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00000174-c556-d691-a376-cdd69e980000Day after day, week after week, the headlines in Northeast Ohio and across much of the country contain news of tragic loss: lives lost to opioids. It’s a problem that knows no bounds: geography, race, gender, level of education or income.The problem took on new urgency this summer as the powerful elephant sedative, Carfentanil, began hitting the streets. First responders armed with their only weapon, the overdose antidote Naloxone, have struggled to keep up with what’s become an overwhelming problem. It’s an issue that’s straining public and social resources. What has become clear is that business as usual is not going to fix the problem.WKSU news has been covering the unfolding crisis. Tuesdays during Morning Edition, the WKSU news team digs even deeper. WKSU reporters will examine what’s led us here and what might be done to turn the tide. Support for Opioids: Turning the Tide in the Crisis comes from Wayne Savings Community Bank, Kent State University Office of Continuing and Distance Education, Hometown Grocery Delivery, Mercy Medical Center, AxessPointe Community Health Center, Community Support Services, Inc., Medina County District Library and Hudson Community First.00000174-c556-d691-a376-cdd69e980001

Brunswick Priest Asking Religious Leaders To Address Opioid Abuse

photo of Fr. Bob Stec, Andy Klemm

Congregations throughout the state heard about the state’s opioid problem over the weekend as part of a push from a church in Northeast Ohio.

Last year, Fr. Bob Stec of St. Ambrose Catholic Church in Brunswick presided over six funerals for opioid victims in less than a month, and early yesterday morning, he learned of another victim – a 30-year-old – among his parishioners at St. Ambrose in Brunswick.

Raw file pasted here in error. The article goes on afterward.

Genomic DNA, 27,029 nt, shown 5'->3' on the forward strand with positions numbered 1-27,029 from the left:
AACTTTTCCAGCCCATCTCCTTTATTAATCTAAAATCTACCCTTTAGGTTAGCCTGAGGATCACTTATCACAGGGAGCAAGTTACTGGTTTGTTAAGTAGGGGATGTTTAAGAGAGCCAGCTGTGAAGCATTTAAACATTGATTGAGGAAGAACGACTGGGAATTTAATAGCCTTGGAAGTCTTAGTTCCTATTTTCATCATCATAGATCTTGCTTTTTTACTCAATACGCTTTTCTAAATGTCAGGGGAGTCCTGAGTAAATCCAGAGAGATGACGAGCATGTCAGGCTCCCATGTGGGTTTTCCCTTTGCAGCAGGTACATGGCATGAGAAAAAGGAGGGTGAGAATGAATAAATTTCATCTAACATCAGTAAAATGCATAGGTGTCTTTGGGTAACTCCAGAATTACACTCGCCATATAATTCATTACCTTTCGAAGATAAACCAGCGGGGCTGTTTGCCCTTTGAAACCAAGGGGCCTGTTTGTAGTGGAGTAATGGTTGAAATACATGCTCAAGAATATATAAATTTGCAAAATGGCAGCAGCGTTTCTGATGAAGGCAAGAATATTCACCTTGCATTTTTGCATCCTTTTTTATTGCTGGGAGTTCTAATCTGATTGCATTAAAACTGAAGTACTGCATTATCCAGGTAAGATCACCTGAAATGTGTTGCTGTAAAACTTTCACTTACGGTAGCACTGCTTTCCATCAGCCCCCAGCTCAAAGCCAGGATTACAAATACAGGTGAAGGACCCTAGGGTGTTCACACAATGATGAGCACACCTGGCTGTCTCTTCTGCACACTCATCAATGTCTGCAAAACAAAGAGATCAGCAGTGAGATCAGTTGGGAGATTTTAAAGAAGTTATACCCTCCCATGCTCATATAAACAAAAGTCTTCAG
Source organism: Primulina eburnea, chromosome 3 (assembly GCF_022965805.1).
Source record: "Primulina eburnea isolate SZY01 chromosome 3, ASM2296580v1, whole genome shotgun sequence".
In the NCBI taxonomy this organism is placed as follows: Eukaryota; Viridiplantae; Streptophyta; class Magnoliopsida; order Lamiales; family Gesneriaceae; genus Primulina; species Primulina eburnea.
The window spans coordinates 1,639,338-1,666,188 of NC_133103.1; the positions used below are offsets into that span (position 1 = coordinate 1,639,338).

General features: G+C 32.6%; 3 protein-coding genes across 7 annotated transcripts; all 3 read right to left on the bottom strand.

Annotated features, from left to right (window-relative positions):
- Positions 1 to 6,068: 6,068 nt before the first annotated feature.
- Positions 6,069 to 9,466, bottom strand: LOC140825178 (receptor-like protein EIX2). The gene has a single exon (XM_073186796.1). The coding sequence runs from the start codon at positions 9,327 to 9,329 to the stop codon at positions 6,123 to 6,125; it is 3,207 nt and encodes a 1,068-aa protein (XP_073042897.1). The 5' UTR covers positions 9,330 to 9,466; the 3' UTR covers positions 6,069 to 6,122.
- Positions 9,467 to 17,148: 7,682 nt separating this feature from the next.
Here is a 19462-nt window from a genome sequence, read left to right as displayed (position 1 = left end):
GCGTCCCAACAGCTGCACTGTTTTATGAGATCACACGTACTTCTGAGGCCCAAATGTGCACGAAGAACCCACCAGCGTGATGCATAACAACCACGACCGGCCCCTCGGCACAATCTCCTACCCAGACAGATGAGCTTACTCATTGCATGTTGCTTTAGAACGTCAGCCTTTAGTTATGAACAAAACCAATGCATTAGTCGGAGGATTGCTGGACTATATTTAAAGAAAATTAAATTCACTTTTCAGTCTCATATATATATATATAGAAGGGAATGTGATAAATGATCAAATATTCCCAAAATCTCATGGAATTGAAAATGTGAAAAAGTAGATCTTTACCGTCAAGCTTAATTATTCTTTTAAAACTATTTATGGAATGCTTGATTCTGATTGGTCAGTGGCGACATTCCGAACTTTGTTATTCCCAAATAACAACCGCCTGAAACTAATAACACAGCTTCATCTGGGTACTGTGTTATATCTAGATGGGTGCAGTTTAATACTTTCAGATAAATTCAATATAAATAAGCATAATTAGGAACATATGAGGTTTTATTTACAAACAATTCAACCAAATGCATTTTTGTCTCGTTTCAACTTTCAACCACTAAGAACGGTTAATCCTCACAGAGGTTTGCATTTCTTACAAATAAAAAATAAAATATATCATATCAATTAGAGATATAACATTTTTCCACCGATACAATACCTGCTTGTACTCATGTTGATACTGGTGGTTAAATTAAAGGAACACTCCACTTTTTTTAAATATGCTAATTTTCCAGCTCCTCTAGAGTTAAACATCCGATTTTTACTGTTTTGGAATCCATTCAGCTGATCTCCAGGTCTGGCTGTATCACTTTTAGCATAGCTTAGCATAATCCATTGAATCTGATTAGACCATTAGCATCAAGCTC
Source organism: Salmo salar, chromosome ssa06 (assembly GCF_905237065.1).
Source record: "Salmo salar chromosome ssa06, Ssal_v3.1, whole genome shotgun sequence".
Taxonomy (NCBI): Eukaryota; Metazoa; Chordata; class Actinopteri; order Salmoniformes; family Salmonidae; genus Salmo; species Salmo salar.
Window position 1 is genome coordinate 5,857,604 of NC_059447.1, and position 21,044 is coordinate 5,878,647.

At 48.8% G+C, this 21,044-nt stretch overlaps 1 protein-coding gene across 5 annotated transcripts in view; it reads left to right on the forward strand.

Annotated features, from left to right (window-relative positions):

"My heart breaks, especially, for our senior members. Because at one point you think you should be able to be done parenting. But if there was an admonition, every parent who is 65-plus also needs to understand this because it's not a teen problem, it's not an urban core problem, it's a 20-, 30-, 40-year-old problem."

He believes that many people may be feeling unfulfilled in their lives, and so they turn to prescription medications to fill the void. And when those run out, they might turn to something stronger. That’s why he called on religious leaders to address the issue yesterday, ahead of National Drug Take Back Day, which is this coming Saturday.

"There were 500-plus that at least were engaged with this and said that they wanted to do something. So we gave them print pieces, web site pieces and talking points [that] hopefully they would consider using."

Stec launched the nondenominational website GreaterThanHeroin.com last year to connect people with resources to address opioid abuse. And he hopes hearing about opioids this weekend may compel parishioners to clean out their cupboards of old medications ahead of Drug Take Back Day.